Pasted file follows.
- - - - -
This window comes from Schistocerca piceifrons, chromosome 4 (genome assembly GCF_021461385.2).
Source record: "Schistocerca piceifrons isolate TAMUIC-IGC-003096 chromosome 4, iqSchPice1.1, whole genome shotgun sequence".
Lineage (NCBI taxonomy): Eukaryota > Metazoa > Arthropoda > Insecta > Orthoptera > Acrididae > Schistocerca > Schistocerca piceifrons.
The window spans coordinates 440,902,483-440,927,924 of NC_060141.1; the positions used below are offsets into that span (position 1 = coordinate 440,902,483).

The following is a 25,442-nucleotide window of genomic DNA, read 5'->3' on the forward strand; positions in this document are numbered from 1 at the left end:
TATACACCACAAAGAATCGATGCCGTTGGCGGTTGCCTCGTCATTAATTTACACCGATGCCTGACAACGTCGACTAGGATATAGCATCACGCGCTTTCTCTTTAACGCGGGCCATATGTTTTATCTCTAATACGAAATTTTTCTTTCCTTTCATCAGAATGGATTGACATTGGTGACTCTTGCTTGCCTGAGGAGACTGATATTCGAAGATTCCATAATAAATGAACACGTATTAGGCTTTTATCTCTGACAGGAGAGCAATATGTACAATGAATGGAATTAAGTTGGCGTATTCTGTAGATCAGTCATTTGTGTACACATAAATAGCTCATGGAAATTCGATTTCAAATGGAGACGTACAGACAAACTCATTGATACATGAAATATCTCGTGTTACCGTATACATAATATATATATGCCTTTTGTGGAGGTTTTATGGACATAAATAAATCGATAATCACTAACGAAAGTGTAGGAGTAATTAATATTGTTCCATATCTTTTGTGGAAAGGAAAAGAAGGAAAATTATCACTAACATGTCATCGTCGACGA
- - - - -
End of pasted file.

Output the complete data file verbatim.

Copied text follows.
This window comes from Schistocerca piceifrons, chromosome 4 (genome assembly GCF_021461385.2).
Source record: "Schistocerca piceifrons isolate TAMUIC-IGC-003096 chromosome 4, iqSchPice1.1, whole genome shotgun sequence".
Lineage (NCBI taxonomy): Eukaryota > Metazoa > Arthropoda > Insecta > Orthoptera > Acrididae > Schistocerca > Schistocerca piceifrons.
The window spans coordinates 440,902,483-440,927,924 of NC_060141.1; the positions used below are offsets into that span (position 1 = coordinate 440,902,483).

The following is a 25,442-nucleotide window of genomic DNA, read 5'->3' on the forward strand; positions in this document are numbered from 1 at the left end:
TATACACCACAAAGAATCGATGCCGTTGGCGGTTGCCTCGTCATTAATTTACACCGATGCCTGACAACGTCGACTAGGATATAGCATCACGCGCTTTCTCTTTAACGCGGGCCATATGTTTTATCTCTAATACGAAATTTTTCTTTCCTTTCATCAGAATGGATTGACATTGGTGACTCTTGCTTGCCTGAGGAGACTGATATTCGAAGATTCCATAATAAATGAACACGTATTAGGCTTTTATCTCTGACAGGAGAGCAATATGTACAATGAATGGAATTAAGTTGGCGTATTCTGTAGATCAGTCATTTGTGTACACATAAATAGCTCATGGAAATTCGATTTCAAATGGAGACGTACAGACAAACTCATTGATACATGAAATATCTCGTGTTACCGTATACATAATATATATATGCCTTTTGTGGAGGTTTTATGGACATAAATAAATCGATAATCACTAACGAAAGTGTAGGAGTAATTAATATTGTTCCATATCTTTTGTGGAAAGGAAAAGAAGGAAAATTATCACTAACATGTCATCGTCGACGA